Shandrew (shandrew) wrote,
Shandrew
shandrew

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Firefox 2.0

Firefox 2.0 is finally available. I particularly appreciate the state-saving, which is quite useful as I usually have a ton of tabs open, and Firefox, including this version, has never been very stable. Previously for this, I used Session Saver (old, do not use...it has serious memory leaks), then Tab Mix Plus firefox extensions. Opera was the first browser I used which had this feature, which again, was quite useful since it crashed frequently.

For some odd reason, they did not carry over some toolbar settings from 1.5, specifically, the silly "Go" button returned, even though I had it disabled in the previous version. Most likely, the previous version had it as a separate toolbar item, while now it's part of the URL box. The "Go" button is for people to push instead of hitting "return" after typing in a URL. It makes absolutely no sense to me...how is a green triangle at all intuitive for that?

The new way to disable it is to go to URL about:config, search for "browser.urlbar.hidegobutton" (wow, what an awful name for a boolean) and double click on it to set it to "true". The magnifying glass "Go" button on the search box is strangely not similarly disabled. You can remove the icon by editing your user chrome, but that doesn't let you use the space that has now been freed up. Sometimes i wonder why they hide preferences so deeply. For example, there's still no preference item for favorite search engine, even though mozilla had this long ago; it's hidden in about:config.

Yes, I'm pretty obsessive about screen space. Back in the day, I used to operate my browser without any toolbar or URL bar (just a plain unadorned window), but these days the URL bar definitely needs to always be visible to avoid stupid phishing pages, and tabs are useful for web browsing and often easier to manage than windows. I really appreciate programs which don't waste screen space or have customizable space to remove newbie buttons. Programs back then which I liked for their minimal-screen-space maximum-usability interfaces were Newswatcher and Eudora. I relaxed a bit on this in the late 90s when i was always on 21" monitors, but now that i am on a laptop-sized screen for a good part of the day, I'm again killing off useless screen-space fillers.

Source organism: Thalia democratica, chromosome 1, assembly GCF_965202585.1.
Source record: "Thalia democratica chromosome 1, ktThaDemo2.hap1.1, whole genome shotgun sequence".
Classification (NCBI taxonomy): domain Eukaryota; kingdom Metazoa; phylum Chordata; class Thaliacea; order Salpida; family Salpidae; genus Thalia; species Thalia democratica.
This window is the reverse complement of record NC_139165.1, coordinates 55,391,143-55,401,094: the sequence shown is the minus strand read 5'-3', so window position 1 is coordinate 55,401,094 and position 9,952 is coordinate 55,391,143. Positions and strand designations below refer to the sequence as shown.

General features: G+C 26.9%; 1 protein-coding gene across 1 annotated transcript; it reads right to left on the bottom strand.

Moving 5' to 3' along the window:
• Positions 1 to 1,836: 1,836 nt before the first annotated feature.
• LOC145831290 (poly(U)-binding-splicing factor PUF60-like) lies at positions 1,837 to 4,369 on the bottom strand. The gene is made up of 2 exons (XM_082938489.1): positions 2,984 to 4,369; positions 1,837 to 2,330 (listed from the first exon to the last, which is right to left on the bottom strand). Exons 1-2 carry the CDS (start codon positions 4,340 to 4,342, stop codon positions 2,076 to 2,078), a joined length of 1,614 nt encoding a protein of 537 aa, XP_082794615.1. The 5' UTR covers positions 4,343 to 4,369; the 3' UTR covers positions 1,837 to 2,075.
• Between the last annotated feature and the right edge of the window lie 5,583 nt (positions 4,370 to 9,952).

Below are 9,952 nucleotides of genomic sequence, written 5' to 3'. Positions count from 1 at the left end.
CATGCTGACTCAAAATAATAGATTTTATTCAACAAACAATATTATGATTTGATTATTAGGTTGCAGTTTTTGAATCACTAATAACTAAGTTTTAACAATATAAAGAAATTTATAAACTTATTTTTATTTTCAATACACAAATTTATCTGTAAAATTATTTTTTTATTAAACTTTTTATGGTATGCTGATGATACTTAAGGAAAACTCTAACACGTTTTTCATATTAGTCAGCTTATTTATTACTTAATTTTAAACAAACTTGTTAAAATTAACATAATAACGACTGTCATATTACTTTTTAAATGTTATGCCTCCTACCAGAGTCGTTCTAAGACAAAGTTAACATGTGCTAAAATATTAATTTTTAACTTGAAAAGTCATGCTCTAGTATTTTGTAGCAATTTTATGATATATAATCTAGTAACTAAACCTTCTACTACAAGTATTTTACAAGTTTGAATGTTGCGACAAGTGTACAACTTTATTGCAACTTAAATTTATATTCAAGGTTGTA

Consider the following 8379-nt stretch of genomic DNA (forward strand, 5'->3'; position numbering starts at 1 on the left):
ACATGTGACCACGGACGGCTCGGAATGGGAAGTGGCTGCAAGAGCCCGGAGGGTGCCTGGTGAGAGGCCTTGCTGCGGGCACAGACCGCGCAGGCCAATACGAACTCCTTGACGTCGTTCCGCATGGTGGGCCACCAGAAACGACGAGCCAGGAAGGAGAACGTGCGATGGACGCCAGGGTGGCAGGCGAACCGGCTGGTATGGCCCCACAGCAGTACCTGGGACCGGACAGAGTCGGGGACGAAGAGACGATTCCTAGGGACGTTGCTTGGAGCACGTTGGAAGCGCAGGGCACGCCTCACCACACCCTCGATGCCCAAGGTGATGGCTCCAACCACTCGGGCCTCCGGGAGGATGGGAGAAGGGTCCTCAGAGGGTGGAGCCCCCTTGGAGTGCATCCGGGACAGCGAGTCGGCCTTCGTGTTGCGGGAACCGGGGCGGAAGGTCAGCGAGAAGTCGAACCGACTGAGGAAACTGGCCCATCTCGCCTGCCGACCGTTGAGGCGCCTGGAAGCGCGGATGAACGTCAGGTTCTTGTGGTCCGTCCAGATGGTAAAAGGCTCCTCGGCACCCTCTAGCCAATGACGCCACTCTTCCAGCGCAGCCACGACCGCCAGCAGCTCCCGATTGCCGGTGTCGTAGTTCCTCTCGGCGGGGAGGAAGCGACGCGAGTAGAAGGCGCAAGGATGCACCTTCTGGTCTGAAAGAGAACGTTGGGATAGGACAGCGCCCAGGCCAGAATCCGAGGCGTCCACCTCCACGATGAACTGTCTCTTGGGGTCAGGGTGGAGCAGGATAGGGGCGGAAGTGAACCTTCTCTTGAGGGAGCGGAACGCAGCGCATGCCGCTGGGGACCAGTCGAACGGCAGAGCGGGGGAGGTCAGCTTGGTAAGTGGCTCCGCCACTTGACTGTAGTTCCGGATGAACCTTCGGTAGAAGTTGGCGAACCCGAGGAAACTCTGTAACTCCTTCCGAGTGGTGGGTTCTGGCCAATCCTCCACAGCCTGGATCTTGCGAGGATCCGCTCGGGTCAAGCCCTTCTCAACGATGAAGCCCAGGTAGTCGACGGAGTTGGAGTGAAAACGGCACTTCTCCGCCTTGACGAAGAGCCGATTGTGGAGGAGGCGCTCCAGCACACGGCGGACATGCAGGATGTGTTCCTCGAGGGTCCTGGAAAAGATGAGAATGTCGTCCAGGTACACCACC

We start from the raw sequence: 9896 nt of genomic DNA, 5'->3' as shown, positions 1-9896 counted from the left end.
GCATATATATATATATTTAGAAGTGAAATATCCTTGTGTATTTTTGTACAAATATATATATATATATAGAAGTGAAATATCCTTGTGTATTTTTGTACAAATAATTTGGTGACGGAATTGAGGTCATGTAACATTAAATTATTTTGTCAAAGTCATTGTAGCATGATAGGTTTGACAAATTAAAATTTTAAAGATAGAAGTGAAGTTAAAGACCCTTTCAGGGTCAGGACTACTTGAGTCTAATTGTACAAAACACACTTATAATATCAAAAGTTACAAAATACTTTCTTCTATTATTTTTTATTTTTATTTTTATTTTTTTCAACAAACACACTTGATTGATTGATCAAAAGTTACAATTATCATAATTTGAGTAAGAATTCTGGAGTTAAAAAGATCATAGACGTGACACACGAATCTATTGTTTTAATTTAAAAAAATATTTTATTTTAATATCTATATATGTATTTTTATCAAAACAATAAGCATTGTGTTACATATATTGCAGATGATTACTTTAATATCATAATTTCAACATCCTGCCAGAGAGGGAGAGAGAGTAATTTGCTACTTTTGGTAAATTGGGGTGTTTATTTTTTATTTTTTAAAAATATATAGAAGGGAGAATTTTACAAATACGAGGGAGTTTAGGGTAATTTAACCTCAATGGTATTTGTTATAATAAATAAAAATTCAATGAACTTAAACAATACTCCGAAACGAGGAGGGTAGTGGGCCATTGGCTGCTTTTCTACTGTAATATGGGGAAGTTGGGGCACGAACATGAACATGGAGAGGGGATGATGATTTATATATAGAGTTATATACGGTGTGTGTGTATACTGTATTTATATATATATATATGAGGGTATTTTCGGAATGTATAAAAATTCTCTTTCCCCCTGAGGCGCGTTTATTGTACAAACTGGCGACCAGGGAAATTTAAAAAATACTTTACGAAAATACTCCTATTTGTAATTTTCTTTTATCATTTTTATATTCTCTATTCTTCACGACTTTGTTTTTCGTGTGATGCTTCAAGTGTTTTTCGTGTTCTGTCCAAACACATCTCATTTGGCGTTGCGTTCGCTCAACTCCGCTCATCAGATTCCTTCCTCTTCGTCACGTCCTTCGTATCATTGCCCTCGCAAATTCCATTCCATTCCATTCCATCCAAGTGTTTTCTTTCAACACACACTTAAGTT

Interface-usability-wise, I think computing has probably reached an all-time low, but on the other hand, people have become so accustomed to bad usability of web sites that they can now successfully tolerate all sorts of interface crappiness on their computers.

Firefox 2 (OS X) appears to manage memory somewhat better than 1.5, though it's still rather leaky. For example, you can open a bunch of tabs, browse the web for a few days, close all of the tabs and windows, then find that firefox is using a lot more RAM and swap. Sometimes this is due to badly-written extensions, but they don't deserve all of the blame. My conclusion is that if you do a lot of web browsing, you'll still need to quit and restart firefox occasionally, though sometimes the crashes will conveniently do this for you.

Some folks excuse Firefox for having a few elements of crappiness, because it's free and it's far better than MSIE, but the truth is that Mozilla Corp is quite large (for example, around twice as many employees as You Tube), and rakes in a ton of money--A couple years ago, I estimated that they were making around $1-10 per firefox user per year on search affiliate revenue. Every time you google on Google, Yahoo, Amazon, eBay, etc on the firefox search bar, the value of having that company in the search bar goes up. With around 70 million users, that is $70-700 million per year!
Tags: boring rant
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